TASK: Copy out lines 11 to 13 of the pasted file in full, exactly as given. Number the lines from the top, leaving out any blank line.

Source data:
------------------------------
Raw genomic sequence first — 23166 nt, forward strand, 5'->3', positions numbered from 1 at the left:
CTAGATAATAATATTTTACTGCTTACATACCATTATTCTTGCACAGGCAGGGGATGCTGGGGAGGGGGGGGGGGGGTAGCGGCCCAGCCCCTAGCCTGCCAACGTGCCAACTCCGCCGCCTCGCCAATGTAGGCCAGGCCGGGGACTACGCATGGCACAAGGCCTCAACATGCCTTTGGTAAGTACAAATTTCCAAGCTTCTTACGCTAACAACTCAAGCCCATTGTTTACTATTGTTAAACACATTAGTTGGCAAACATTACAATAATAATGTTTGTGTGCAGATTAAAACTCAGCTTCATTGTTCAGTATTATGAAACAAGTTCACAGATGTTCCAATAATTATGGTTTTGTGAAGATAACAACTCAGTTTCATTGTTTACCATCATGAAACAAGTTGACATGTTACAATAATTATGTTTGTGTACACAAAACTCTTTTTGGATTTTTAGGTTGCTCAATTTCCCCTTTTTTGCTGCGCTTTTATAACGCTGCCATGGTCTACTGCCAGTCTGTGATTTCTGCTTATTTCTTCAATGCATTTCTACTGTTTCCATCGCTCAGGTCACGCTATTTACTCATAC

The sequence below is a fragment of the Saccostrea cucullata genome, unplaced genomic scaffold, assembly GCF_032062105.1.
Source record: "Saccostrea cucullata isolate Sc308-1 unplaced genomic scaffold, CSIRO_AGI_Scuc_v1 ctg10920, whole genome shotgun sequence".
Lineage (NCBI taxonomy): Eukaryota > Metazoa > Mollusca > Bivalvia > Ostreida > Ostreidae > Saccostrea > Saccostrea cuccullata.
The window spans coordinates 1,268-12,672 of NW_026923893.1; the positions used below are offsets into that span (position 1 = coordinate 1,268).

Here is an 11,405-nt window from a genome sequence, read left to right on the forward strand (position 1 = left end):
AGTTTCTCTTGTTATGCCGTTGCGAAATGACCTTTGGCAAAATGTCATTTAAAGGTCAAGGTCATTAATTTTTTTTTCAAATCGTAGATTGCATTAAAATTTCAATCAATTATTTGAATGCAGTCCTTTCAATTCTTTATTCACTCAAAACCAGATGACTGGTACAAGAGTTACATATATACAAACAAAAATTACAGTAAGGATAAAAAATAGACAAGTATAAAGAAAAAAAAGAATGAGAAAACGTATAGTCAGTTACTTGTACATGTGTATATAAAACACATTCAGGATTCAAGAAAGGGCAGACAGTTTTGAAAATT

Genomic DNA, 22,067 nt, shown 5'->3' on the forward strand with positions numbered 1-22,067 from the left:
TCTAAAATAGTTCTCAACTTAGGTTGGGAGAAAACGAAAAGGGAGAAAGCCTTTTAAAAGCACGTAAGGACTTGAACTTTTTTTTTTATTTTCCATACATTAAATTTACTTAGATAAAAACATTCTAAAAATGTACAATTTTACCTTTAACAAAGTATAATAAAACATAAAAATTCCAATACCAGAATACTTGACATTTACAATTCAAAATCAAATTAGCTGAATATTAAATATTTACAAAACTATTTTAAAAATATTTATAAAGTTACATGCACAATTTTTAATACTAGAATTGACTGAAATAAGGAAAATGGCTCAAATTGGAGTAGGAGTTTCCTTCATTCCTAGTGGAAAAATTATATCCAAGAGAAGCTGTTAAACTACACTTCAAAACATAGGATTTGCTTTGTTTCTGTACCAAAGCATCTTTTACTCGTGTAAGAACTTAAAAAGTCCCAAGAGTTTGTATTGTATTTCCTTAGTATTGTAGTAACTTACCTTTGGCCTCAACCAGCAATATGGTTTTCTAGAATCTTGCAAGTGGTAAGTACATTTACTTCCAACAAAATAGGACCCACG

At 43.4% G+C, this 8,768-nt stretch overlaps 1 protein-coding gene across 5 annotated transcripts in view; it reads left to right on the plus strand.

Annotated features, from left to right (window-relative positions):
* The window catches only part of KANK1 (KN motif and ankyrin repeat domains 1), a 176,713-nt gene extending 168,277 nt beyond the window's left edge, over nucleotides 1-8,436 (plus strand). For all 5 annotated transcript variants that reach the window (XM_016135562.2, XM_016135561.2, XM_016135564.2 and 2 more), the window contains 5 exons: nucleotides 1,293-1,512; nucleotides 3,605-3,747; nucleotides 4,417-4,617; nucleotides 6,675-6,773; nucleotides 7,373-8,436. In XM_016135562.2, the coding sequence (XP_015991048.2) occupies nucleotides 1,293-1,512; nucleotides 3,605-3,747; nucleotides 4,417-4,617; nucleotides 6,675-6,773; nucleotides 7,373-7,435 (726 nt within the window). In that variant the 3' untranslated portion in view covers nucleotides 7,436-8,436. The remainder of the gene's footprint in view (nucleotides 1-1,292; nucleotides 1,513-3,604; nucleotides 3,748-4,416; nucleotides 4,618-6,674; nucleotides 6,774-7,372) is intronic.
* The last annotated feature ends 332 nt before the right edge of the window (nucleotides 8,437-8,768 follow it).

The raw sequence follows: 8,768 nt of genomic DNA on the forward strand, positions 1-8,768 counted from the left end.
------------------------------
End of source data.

At 43.4% G+C, this 8,768-nt stretch overlaps 1 protein-coding gene across 5 annotated transcripts in view; it reads left to right on the plus strand.

Annotated features, from left to right (window-relative positions):
* The window catches only part of KANK1 (KN motif and ankyrin repeat domains 1), a 176,713-nt gene extending 168,277 nt beyond the window's left edge, over nucleotides 1-8,436 (plus strand). For all 5 annotated transcript variants that reach the window (XM_016135562.2, XM_016135561.2, XM_016135564.2 and 2 more), the window contains 5 exons: nucleotides 1,293-1,512; nucleotides 3,605-3,747; nucleotides 4,417-4,617; nucleotides 6,675-6,773; nucleotides 7,373-8,436. In XM_016135562.2, the coding sequence (XP_015991048.2) occupies nucleotides 1,293-1,512; nucleotides 3,605-3,747; nucleotides 4,417-4,617; nucleotides 6,675-6,773; nucleotides 7,373-7,435 (726 nt within the window). In that variant the 3' untranslated portion in view covers nucleotides 7,436-8,436. The remainder of the gene's footprint in view (nucleotides 1-1,292; nucleotides 1,513-3,604; nucleotides 3,748-4,416; nucleotides 4,618-6,674; nucleotides 6,774-7,372) is intronic.